The… "canonical" New Keynesian model… has three equations. The new "IS curve"… the ratio of current demand to expected future demand is a negative function of the real rate of interest. There is an equation for the expectations-augmented Phillips Curve, which both defines "full-employment" and tells you the relationship between deviations of output from full employment and deviations of actual from expected inflation. And there is an equation for the monetary policy reaction function…. (You can call the assumption of rational expectations a fourth equation, if you wish.)… This model has zero tendency towards full employment, even if you assume a sensible monetary policy.

Continue reading "Nick Rowe: Old and New Keynesians and self-equilibration: Noted for September 10, 2013" »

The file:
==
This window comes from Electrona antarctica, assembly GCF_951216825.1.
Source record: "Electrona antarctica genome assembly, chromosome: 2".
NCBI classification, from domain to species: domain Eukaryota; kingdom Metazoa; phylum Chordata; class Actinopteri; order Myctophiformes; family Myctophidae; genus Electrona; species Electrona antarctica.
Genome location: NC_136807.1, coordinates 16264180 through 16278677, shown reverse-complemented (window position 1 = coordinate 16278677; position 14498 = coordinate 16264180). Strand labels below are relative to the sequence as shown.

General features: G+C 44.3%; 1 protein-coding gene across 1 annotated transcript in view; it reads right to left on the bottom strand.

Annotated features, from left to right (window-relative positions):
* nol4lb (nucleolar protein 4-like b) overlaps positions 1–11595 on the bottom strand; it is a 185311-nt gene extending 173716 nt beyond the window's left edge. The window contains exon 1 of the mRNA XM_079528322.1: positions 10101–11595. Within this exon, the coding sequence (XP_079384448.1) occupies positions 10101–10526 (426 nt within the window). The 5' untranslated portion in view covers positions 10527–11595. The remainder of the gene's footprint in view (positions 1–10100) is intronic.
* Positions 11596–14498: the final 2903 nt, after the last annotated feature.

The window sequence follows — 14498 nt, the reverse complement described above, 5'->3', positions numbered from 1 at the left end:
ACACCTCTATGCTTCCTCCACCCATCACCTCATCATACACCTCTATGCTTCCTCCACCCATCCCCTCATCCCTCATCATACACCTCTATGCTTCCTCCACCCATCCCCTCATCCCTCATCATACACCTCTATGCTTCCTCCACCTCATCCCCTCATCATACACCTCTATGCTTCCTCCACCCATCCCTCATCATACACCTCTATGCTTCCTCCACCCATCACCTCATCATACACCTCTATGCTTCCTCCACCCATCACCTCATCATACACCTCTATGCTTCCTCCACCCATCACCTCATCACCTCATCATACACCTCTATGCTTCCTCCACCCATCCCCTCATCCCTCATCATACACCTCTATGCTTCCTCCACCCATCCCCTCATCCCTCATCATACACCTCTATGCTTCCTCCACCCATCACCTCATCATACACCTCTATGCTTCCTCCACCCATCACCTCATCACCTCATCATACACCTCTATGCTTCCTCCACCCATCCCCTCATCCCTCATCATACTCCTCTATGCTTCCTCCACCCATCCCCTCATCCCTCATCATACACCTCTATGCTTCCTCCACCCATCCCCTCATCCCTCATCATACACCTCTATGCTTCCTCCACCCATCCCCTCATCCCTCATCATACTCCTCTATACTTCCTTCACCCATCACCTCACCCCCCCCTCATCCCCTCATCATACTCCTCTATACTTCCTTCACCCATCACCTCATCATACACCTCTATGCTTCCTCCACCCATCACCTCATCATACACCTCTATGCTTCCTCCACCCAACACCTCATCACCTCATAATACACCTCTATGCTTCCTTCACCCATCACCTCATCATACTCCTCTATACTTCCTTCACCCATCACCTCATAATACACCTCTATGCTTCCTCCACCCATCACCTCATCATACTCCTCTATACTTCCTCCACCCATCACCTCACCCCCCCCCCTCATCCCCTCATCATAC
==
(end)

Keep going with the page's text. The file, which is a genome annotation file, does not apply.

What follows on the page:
Liveblogging World War II: September 10, 1943

Don Whitehead reports froM Salerno, Italy:

German soldiers rode through the streets of Salerno machine gunning civilians and Italian soldiers as well before they were finally driven out of the city this afternoon in the second day of bitter fighting on this northernmost sector of the Allied invasion front.

Against desperate opposition, the Allied troops slowly deepened their invasion bridgehead.

Continue reading "Liveblogging World War II: September 10, 1943" »


Bruce Springsteen Concert Setlist at Fenway Park: Ten Years Ago on the Internet

Bruce Springsteen Concert Setlist at Fenway Park, Boston on September 7, 2003:

The Rising Tour

  1. Diddy Wah Diddy (Bo Diddley cover)